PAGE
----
She [Marianne] was perfectly disposed to make every allowance for the colonel [Brandon]'s advanced state of life which humanity required.
In particular what is meant by advanced state? And what exactly is required by humanity?
First, recognize that Austen's verbiage can seem excessively polite when compared with modern English. "She was perfectly disposed" means "she would", and "his advanced state of life" is a euphemism for "he is old".
Today, if we wanted to be similarly polite, we would instead say, "he is elderly," or, "at his advanced age," or sometimes, "at his time of life". Not really all that different, but then again these are not normally used in casual conversation.
Second, the adverbial phrases are in a confusing order. We could rewrite as:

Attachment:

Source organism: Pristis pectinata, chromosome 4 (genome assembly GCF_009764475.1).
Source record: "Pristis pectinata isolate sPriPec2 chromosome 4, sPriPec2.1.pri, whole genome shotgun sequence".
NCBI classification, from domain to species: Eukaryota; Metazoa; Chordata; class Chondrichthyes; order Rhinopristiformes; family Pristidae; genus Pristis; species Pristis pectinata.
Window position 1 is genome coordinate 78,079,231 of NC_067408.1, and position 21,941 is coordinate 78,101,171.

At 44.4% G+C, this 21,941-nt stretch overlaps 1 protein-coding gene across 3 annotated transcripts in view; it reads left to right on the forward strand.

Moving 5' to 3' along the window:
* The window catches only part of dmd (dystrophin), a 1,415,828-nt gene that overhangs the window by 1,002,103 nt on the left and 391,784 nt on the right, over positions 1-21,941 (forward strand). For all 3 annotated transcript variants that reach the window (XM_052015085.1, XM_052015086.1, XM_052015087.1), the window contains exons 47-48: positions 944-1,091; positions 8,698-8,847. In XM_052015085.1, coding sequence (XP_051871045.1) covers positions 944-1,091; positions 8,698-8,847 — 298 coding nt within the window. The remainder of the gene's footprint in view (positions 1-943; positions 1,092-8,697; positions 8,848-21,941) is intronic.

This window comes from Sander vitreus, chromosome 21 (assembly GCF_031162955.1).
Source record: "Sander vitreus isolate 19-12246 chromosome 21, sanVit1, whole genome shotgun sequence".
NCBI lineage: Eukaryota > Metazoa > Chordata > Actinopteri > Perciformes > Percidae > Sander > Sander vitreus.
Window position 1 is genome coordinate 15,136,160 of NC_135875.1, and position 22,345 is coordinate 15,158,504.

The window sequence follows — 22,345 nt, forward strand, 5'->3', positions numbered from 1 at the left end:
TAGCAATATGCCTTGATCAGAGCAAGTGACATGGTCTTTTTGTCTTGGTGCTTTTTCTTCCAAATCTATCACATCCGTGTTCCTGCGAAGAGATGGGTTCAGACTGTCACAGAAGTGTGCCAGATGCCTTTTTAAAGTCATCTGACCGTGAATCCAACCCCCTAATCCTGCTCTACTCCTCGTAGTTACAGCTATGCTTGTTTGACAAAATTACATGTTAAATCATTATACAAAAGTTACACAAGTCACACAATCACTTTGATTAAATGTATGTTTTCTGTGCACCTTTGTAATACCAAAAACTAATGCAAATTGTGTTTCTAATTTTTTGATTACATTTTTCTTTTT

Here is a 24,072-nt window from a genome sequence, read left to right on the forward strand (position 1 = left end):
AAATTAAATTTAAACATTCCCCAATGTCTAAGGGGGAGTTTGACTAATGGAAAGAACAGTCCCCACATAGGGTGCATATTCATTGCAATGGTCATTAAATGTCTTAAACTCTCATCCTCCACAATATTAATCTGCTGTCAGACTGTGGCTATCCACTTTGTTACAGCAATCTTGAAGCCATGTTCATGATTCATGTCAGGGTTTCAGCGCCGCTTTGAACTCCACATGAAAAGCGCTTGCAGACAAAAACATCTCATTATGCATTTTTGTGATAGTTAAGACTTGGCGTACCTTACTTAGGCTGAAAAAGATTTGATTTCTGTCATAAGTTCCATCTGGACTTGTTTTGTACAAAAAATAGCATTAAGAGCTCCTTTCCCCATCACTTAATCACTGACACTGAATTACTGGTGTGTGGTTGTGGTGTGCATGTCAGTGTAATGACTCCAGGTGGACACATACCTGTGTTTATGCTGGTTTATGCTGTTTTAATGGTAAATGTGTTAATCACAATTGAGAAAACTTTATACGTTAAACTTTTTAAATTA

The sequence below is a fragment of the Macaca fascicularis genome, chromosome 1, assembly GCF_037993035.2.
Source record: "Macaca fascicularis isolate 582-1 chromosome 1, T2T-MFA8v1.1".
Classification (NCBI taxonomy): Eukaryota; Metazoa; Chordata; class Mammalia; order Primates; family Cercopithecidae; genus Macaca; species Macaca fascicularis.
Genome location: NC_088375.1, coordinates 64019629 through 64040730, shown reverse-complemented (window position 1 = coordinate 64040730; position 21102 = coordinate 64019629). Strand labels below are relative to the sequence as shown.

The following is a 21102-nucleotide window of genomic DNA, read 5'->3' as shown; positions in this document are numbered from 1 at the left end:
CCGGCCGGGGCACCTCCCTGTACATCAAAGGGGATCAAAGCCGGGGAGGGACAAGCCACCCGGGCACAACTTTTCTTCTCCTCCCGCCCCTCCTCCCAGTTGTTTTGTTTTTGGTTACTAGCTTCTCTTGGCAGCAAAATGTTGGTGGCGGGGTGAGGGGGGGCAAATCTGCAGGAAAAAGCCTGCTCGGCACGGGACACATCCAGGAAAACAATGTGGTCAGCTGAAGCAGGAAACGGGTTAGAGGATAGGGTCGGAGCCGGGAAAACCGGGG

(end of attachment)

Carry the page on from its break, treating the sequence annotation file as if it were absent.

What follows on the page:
She was perfectly disposed to make every allowance which humanity required for the colonel's advanced state of life.
In other words, she was more than happy to do as much as she could to accommodate the elderly colonel. I've not read the novel, but I assume he had some (or perhaps many) infirmities as a result of his age.
[Edit] Apparently in the novel Colonel Brandon is only 35, which apparently Marianne considers elderly and decrepit. In this case the phrase is very likely meant to be satire.